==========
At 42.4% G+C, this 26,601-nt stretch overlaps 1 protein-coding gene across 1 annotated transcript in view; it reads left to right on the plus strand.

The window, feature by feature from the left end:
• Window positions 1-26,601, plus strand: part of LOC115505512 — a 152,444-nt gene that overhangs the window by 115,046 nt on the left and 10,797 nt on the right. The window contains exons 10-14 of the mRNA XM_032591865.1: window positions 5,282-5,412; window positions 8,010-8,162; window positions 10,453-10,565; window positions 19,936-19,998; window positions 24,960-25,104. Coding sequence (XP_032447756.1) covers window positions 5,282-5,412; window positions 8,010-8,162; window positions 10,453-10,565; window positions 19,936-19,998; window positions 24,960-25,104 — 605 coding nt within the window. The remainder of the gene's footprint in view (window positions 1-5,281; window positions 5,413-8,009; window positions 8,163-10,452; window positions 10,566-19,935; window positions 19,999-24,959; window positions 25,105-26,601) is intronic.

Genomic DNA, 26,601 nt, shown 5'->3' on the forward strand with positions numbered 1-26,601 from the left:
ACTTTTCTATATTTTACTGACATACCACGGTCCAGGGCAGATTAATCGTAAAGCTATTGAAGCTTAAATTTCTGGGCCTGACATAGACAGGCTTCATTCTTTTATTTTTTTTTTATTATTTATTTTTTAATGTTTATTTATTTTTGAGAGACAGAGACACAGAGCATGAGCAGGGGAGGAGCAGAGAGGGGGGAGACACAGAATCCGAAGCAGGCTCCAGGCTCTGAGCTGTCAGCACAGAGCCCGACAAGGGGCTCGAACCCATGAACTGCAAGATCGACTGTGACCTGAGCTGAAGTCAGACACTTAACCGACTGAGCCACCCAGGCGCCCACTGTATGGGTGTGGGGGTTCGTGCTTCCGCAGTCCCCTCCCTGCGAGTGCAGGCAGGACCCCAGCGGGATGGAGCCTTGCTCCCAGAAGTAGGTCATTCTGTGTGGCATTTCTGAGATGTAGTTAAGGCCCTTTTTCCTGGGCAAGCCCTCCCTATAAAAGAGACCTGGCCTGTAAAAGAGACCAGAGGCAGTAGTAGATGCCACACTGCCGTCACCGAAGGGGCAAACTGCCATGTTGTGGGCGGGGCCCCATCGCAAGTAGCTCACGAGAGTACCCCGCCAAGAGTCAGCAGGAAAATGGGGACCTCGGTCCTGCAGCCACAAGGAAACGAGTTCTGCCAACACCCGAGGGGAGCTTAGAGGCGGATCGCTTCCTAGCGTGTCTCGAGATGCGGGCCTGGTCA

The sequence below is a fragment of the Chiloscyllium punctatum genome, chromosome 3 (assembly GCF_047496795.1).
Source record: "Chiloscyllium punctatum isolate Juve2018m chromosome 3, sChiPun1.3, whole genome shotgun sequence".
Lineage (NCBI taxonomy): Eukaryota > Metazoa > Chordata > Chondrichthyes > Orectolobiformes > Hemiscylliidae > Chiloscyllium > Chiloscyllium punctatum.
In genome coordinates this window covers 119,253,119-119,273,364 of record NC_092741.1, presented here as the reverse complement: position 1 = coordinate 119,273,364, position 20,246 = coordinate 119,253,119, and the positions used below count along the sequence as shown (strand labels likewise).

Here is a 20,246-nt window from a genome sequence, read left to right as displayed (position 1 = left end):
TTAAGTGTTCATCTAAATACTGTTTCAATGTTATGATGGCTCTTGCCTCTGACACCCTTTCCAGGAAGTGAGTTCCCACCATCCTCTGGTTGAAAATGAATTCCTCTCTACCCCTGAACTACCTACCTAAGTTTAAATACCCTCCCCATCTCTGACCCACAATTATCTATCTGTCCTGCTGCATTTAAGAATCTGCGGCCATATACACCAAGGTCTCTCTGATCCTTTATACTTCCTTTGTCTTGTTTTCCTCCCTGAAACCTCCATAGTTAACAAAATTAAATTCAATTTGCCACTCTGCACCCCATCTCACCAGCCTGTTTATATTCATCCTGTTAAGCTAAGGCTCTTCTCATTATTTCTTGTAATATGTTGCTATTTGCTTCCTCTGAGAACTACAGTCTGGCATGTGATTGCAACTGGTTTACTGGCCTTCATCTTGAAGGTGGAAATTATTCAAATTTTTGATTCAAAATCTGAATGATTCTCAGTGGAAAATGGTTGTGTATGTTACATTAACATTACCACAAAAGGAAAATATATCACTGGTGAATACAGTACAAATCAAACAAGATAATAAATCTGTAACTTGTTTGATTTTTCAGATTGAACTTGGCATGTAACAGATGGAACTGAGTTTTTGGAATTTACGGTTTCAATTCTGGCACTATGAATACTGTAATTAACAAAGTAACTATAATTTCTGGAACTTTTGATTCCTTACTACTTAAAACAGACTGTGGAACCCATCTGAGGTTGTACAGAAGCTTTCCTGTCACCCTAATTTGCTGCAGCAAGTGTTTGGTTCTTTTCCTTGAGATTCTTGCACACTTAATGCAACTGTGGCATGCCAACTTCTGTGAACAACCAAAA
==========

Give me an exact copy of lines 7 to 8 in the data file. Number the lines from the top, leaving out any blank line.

Source record: "Chiloscyllium punctatum isolate Juve2018m chromosome 3, sChiPun1.3, whole genome shotgun sequence".
Lineage (NCBI taxonomy): Eukaryota > Metazoa > Chordata > Chondrichthyes > Orectolobiformes > Hemiscylliidae > Chiloscyllium > Chiloscyllium punctatum.